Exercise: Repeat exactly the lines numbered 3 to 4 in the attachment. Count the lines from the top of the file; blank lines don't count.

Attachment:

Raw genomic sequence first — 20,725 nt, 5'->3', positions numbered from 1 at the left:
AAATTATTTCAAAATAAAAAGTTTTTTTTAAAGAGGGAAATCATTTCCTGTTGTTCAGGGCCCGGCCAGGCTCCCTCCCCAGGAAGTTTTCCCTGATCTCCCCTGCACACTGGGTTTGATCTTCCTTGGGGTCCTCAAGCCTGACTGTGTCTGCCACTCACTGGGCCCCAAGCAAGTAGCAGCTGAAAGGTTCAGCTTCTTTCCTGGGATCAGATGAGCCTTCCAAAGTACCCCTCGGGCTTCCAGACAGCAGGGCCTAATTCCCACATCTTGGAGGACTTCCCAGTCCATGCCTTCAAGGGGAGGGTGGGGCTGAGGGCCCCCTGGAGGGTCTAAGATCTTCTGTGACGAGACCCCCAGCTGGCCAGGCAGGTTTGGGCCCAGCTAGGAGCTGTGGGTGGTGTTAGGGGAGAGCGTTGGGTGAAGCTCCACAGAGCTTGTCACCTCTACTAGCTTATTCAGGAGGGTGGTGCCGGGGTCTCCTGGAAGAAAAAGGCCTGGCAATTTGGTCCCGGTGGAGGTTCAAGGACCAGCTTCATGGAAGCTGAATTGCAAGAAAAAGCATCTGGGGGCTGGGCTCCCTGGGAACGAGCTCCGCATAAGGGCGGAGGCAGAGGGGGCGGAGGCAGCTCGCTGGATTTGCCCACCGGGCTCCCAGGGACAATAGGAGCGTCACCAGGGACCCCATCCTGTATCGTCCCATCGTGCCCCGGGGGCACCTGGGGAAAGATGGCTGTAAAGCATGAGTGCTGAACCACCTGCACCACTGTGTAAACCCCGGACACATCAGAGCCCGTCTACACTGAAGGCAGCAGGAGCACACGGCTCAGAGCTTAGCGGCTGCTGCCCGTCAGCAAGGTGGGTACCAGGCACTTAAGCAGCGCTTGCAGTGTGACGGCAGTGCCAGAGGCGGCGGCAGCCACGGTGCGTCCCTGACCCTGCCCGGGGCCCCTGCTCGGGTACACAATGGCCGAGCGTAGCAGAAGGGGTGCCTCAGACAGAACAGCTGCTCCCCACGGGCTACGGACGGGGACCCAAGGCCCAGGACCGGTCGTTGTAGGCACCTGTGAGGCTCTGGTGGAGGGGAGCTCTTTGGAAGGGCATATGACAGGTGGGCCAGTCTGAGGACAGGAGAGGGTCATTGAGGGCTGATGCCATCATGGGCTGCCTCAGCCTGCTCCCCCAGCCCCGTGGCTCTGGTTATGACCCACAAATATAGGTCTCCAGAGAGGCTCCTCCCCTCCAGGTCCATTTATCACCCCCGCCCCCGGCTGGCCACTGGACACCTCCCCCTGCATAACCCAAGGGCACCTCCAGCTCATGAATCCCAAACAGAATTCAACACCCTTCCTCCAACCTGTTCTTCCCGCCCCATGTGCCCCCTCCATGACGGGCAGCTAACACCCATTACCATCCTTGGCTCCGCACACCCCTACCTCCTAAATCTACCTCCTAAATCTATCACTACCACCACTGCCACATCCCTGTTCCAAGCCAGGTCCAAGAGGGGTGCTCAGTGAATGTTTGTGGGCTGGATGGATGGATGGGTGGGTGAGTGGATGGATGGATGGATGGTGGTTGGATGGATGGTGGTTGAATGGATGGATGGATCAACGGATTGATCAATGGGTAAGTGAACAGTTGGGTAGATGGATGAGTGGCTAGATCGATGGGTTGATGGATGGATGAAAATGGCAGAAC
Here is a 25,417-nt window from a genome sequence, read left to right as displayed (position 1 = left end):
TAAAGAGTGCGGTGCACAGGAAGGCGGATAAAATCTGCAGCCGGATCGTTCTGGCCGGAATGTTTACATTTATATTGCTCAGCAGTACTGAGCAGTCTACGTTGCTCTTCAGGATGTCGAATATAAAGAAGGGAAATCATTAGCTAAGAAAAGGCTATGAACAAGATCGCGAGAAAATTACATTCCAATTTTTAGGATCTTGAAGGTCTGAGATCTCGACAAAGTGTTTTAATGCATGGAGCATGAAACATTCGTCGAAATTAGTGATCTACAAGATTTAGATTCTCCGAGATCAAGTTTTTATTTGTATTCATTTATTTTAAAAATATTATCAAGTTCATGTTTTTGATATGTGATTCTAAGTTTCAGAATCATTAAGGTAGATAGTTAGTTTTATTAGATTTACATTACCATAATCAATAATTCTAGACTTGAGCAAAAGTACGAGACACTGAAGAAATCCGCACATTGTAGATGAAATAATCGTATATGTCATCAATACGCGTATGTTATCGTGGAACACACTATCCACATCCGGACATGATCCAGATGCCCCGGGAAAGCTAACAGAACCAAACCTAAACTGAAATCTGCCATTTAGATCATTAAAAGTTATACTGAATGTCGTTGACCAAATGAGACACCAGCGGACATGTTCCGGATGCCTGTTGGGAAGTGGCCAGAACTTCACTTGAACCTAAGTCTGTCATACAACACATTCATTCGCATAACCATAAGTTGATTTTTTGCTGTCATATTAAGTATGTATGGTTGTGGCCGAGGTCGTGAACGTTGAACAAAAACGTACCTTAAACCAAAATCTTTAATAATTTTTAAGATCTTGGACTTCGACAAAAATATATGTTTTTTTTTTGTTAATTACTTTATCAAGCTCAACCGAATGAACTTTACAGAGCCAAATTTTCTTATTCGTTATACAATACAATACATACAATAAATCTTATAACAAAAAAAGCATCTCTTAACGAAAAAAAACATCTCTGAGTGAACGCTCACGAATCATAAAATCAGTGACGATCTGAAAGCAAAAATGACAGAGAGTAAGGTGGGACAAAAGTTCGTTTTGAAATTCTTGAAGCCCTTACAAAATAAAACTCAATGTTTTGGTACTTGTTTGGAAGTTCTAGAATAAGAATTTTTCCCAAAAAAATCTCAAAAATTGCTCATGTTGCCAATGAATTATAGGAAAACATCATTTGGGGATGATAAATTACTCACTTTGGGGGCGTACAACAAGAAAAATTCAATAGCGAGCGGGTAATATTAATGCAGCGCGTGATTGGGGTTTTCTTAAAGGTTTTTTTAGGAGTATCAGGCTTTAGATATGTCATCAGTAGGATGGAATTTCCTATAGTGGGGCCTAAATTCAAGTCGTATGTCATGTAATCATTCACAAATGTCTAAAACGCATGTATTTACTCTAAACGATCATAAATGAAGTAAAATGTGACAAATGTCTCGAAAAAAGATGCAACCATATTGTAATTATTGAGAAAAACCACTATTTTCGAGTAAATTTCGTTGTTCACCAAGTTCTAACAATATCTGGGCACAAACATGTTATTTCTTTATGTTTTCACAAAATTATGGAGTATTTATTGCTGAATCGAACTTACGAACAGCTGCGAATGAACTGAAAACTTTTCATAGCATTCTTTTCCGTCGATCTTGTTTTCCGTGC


Here is a 25,417-nt window from a genome sequence, read left to right as displayed (position 1 = left end):
TAAAGAGTGCGGTGCACAGGAAGGCGGATAAAATCTGCAGCCGGATCGTTCTGGCCGGAATGTTTACATTTATATTGCTCAGCAGTACTGAGCAGTCTACGTTGCTCTTCAGGATGTCGAATATAAAGAAGGGAAATCATTAGCTAAGAAAAGGCTATGAACAAGATCGCGAGAAAATTACATTCCAATTTTTAGGATCTTGAAGGTCTGAGATCTCGACAAAGTGTTTTAATGCATGGAGCATGAAACATTCGTCGAAATTAGTGATCTACAAGATTTAGATTCTCCGAGATCAAGTTTTTATTTGTATTCATTTATTTTAAAAATATTATCAAGTTCATGTTTTTGATATGTGATTCTAAGTTTCAGAATCATTAAGGTAGATAGTTAGTTTTATTAGATTTACATTACCATAATCAATAATTCTAGACTTGAGCAAAAGTACGAGACACTGAAGAAATCCGCACATTGTAGATGAAATAATCGTATATGTCATCAATACGCGTATGTTATCGTGGAACACACTATCCACATCCGGACATGATCCAGATGCCCCGGGAAAGCTAACAGAACCAAACCTAAACTGAAATCTGCCATTTAGATCATTAAAAGTTATACTGAATGTCGTTGACCAAATGAGACACCAGCGGACATGTTCCGGATGCCTGTTGGGAAGTGGCCAGAACTTCACTTGAACCTAAGTCTGTCATACAACACATTCATTCGCATAACCATAAGTTGATTTTTTGCTGTCATATTAAGTATGTATGGTTGTGGCCGAGGTCGTGAACGTTGAACAAAAACGTACCTTAAACCAAAATCTTTAATAATTTTTAAGATCTTGGACTTCGACAAAAATATATGTTTTTTTTTTGTTAATTACTTTATCAAGCTCAACCGAATGAACTTTACAGAGCCAAATTTTCTTATTCGTTATACAATACAATACATACAATAAATCTTATAACAAAAAAAGCATCTCTTAACGAAAAAAAACATCTCTGAGTGAACGCTCACGAATCATAAAATCAGTGACGATCTGAAAGCAAAAATGACAGAGAGTAAGGTGGGACAAAAGTTCGTTTTGAAATTCTTGAAGCCCTTACAAAATAAAACTCAATGTTTTGGTACTTGTTTGGAAGTTCTAGAATAAGAATTTTTCCCAAAAAAATCTCAAAAATTGCTCATGTTGCCAATGAATTATAGGAAAACATCATTTGGGGATGATAAATTACTCACTTTGGGGGCGTACAACAAGAAAAATTCAATAGCGAGCGGGTAATATTAATGCAGCGCGTGATTGGGGTTTTCTTAAAGGTTTTTTTAGGAGTATCAGGCTTTAGATATGTCATCAGTAGGATGGAATTTCCTATAGTGGGGCCTAAATTCAAGTCGTATGTCATGTAATCATTCACAAATGTCTAAAACGCATGTATTTACTCTAAACGATCATAAATGAAGTAAAATGTGACAAATGTCTCGAAAAAAGATGCAACCATATTGTAATTATTGAGAAAAACCACTATTTTCGAGTAAATTTCGTTGTTCACCAAGTTCTAACAATATCTGGGCACAAACATGTTATTTCTTTATGTTTTCACAAAATTATGGAGTATTTATTGCTGAATCGAACTTACGAACAGCTGCGAATGAACTGAAAACTTTTCATAGCATTCTTTTCCGTCGATCTTGTTTTCCGTGC